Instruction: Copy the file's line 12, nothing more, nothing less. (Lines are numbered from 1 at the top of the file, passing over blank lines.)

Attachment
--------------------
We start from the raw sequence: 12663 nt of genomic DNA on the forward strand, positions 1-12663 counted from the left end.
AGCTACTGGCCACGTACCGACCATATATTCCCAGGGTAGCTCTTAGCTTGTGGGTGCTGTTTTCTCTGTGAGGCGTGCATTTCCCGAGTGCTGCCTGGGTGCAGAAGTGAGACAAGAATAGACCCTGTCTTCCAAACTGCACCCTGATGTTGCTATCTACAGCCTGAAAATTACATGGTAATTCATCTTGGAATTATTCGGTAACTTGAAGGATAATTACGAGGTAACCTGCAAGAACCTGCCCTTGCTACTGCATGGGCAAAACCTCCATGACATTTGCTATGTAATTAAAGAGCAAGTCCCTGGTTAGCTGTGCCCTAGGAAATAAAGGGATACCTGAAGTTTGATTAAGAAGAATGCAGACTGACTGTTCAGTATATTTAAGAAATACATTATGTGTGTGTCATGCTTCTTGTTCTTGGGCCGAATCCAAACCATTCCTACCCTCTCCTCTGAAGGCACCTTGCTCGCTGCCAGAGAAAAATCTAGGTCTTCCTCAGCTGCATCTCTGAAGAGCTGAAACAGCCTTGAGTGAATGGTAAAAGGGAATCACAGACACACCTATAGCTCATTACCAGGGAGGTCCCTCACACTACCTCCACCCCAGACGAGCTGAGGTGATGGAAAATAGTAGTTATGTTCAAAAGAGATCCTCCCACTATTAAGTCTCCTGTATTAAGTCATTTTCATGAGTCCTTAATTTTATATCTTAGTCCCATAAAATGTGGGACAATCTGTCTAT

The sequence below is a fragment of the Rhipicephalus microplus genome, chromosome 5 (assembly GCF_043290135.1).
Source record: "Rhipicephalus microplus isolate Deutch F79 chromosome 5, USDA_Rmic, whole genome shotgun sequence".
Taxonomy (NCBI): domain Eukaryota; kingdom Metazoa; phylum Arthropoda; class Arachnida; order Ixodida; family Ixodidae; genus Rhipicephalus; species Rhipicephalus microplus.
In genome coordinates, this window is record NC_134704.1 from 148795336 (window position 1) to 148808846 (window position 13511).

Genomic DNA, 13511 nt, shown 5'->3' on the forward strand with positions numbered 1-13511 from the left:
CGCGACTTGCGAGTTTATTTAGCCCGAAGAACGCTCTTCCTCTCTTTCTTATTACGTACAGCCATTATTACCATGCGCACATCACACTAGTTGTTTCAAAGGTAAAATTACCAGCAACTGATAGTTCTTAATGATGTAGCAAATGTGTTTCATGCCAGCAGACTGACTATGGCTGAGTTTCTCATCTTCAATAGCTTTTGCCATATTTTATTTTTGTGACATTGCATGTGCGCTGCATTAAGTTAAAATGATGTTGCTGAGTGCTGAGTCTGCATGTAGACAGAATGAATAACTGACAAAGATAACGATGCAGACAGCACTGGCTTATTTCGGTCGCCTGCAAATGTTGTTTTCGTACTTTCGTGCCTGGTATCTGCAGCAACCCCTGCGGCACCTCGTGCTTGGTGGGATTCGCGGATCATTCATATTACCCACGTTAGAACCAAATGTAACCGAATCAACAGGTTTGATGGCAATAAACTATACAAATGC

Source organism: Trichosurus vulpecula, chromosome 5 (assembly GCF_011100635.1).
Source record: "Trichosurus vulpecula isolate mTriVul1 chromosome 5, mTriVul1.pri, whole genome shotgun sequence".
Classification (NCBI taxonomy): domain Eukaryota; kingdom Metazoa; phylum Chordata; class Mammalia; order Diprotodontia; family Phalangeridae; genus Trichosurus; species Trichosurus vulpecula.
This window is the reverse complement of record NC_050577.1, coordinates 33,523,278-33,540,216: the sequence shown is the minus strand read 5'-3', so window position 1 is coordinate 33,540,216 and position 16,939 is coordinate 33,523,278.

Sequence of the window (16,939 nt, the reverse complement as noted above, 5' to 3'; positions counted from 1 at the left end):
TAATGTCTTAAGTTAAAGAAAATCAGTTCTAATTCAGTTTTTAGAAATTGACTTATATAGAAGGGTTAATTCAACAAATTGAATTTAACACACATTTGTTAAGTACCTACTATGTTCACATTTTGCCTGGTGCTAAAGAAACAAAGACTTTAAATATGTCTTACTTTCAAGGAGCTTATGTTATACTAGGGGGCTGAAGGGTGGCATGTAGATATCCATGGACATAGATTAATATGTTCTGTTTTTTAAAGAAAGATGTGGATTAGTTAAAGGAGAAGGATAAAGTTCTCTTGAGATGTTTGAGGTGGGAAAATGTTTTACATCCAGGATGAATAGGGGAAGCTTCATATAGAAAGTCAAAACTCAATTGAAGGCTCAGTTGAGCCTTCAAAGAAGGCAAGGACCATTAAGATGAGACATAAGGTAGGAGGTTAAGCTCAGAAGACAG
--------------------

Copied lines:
This window is the reverse complement of record NC_050577.1, coordinates 33,523,278-33,540,216: the sequence shown is the minus strand read 5'-3', so window position 1 is coordinate 33,540,216 and position 16,939 is coordinate 33,523,278.